Presuming a simple colour transition as it appears, you may use a blend, if you:
1) Select the Compound Path with the ring to the right and the straight part to the left and Object>Path>Offset Path with a negative value that gives you just a narrow band in the ring part, colour it very pale, the outer path darker;
2) Maybe adjust the straight part of the inner path to get a slightly broader band with the inner path reaching into the transition between ring and straight part;
3) Object>Blend>Options>Smooth or a suitable number of steps, then Object>Blend>Make.
You may try without 2), then Undo and apply it if needed.
Always work on a copy of the original artwork.
do you mean the curve between them or the lighting? for the curve, i drew the circles and the straight separately and used smart guides to get the curves between them in a vaguely right place. for the lighting, this uses a blend between the initial shape and a minus-value offset path:
edit: so like Jacob said.
Sometimes, the order of posts is really a matter of chance (and rifts in the time space continuum). I had just been away for almost an hour before seeing the thread.
And judging by the time of the OP, E is probably over there and will only see this thread again in quite a few hours.
You should be able to reproduce what Doug and I have suggested.
The outer shape of the fused wire part in the O(riginal) P(ost), as is the corresponding outer shape in post #2, is the Compound Path mentioned in Step 1) in the first post. This should have a solid dark copper colour.
If you follow the instructions, step 1) will lead you to have an inner path, which you can adjust as described in Step 2). This should have a solid and very pale copperlike colour (or be white).
Step 3) tells how you can combine the outer and inner path to get the colour transistion in the form of a blend between the two path and their colours.
The width of the inner path determines whether the wire will have a fully rounded o r a more flattened appearance, as you can see in both the OP and in post #2; obviously, there will be a flattening of the fuse area, but either or both of the parts (rings shape and straight) of the wire may be fully rounded.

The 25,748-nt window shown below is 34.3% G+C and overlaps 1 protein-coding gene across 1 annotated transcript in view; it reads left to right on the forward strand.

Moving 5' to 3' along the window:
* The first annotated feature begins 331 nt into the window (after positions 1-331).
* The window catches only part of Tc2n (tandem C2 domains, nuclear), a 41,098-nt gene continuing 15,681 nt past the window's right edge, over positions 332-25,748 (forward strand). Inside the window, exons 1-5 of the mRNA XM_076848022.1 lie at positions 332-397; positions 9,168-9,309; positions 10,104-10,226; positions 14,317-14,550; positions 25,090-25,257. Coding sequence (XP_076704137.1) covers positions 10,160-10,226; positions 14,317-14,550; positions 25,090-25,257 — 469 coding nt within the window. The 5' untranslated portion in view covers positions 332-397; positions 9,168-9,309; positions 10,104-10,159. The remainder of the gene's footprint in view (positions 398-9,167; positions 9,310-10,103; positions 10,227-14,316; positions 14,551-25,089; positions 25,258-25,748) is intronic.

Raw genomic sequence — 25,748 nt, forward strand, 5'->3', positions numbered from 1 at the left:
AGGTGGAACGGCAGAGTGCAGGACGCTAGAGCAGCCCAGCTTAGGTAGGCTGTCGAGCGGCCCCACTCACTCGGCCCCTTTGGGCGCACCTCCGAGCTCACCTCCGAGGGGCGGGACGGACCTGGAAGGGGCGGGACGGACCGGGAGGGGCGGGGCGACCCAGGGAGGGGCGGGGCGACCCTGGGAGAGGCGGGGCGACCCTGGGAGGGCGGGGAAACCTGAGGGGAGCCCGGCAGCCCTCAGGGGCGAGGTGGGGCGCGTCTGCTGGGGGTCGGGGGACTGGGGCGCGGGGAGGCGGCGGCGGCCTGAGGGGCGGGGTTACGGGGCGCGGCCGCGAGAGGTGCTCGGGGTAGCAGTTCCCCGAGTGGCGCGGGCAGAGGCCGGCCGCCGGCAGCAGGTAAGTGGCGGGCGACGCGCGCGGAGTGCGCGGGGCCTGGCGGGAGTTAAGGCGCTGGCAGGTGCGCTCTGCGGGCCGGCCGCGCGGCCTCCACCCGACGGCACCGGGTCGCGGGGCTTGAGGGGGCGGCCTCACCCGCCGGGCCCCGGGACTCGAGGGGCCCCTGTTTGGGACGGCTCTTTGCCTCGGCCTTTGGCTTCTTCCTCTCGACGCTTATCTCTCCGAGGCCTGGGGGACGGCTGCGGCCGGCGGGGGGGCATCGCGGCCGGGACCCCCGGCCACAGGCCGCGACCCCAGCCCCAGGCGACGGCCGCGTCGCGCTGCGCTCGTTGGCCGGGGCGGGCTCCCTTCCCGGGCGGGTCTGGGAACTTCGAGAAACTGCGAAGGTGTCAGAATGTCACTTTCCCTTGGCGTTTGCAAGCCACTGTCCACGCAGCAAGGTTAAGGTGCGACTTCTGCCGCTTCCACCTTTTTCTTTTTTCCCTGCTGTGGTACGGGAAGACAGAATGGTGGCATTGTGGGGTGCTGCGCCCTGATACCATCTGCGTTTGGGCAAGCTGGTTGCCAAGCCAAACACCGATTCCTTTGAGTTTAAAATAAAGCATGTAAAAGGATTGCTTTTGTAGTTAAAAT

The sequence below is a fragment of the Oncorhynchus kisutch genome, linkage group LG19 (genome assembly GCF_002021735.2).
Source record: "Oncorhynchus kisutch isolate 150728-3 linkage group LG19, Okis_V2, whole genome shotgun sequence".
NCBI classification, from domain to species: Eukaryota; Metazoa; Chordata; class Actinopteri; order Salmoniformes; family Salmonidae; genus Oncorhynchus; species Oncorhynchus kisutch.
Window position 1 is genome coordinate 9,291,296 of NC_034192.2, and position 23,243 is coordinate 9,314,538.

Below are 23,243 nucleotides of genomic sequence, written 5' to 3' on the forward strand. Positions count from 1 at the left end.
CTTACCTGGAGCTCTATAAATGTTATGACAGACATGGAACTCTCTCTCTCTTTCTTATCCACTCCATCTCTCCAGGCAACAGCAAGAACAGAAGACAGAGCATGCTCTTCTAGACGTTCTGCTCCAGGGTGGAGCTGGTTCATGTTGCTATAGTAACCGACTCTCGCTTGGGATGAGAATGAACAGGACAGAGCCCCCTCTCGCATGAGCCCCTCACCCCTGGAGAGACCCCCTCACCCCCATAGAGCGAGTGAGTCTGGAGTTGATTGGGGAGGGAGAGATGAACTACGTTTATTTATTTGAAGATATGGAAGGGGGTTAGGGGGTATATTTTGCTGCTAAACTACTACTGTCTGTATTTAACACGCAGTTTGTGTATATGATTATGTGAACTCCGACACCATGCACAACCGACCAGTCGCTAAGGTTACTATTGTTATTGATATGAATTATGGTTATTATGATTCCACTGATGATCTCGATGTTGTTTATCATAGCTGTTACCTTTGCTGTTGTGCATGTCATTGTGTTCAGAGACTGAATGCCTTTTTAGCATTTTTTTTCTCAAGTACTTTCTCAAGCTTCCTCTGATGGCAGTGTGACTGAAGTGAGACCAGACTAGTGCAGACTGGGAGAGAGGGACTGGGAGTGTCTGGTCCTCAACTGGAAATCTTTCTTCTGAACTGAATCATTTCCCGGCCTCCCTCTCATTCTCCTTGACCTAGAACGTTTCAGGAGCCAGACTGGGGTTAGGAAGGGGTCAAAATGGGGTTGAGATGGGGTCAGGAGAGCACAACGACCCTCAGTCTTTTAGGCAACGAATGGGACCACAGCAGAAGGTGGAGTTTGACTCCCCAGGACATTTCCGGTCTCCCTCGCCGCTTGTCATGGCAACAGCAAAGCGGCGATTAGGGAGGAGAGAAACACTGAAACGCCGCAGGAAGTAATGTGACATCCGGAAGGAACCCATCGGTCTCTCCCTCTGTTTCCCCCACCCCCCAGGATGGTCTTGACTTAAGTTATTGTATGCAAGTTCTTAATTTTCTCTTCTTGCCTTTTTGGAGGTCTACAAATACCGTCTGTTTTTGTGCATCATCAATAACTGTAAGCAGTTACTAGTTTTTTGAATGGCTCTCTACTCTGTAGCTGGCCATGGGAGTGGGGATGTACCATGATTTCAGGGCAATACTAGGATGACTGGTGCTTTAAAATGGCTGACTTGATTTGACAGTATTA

Ever since Adobe decided to force its customers to rent software, I'm much less inclined to effectively add perceived value to its products by posting demos. So be aware, the operative word here is "perceived." The same general methodology demonstrated below works in most any mainstream vector drawing program.
Swatches palette: Define four GLOBAL Swatches:
Thanks for the detail! I presume it would all be very helpfull if I could get my paths to compound (step 4). Any idea why Illustrator is telling me it can't compund the paths? It might have something to do with how I made the shape to begin with. I made a circle, cut it, added some new points and bent it to meet with the straight wire, then using path finder joined the shapes. This way I got nice, circular, symmetrical curves. How did you make your shapes to begin with?
Looking in the layers panel is the easiest way to see exactly what is going on. With the paths selected, view the layer panel and see where the selected objects are. You can then drag them out of their current group or release a compound path using the object menu.
You can also cut and past above (cmd/control F), to ensure they are not part of another object.
It is showing the outside shape as a "compound shape," and the circles in the middle as "compound paths." All of these as of now are on one layer. When I try to release the objects is simply says "cannot ungroup."